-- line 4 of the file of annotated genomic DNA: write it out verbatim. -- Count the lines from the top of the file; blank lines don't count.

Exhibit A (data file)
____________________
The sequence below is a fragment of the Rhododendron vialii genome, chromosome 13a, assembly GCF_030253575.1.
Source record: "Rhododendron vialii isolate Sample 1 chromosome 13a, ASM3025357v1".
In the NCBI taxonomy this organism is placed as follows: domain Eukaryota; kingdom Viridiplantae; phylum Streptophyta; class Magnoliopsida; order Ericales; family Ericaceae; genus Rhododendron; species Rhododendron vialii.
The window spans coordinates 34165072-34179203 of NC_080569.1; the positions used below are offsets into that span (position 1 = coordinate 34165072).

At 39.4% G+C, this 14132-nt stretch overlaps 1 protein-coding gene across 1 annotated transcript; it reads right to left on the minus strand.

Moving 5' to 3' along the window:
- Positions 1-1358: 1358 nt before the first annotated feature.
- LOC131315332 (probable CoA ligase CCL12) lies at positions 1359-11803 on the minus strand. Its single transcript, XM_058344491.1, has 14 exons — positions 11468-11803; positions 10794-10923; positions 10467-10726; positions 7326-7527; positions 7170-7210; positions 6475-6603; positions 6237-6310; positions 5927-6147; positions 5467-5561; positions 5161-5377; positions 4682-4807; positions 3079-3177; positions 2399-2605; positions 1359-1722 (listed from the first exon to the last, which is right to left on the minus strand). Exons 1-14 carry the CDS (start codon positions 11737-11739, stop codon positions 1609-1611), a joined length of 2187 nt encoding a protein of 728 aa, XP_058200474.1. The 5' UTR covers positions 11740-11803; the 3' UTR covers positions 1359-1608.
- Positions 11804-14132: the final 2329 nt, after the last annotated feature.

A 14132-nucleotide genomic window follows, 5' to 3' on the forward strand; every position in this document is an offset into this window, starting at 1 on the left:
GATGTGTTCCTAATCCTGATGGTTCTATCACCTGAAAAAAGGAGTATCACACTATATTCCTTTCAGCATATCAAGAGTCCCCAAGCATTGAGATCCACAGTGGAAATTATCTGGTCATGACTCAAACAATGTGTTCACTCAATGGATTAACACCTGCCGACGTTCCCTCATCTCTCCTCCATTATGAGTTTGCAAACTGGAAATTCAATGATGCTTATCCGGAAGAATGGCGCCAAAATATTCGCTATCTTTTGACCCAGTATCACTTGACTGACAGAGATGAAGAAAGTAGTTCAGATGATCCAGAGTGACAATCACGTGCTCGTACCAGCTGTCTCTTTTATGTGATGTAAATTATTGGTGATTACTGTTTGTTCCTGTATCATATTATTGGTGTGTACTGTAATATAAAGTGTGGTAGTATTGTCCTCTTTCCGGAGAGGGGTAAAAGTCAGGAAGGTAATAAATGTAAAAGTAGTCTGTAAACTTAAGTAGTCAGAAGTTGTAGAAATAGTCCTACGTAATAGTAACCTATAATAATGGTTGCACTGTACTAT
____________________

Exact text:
The window spans coordinates 34165072-34179203 of NC_080569.1; the positions used below are offsets into that span (position 1 = coordinate 34165072).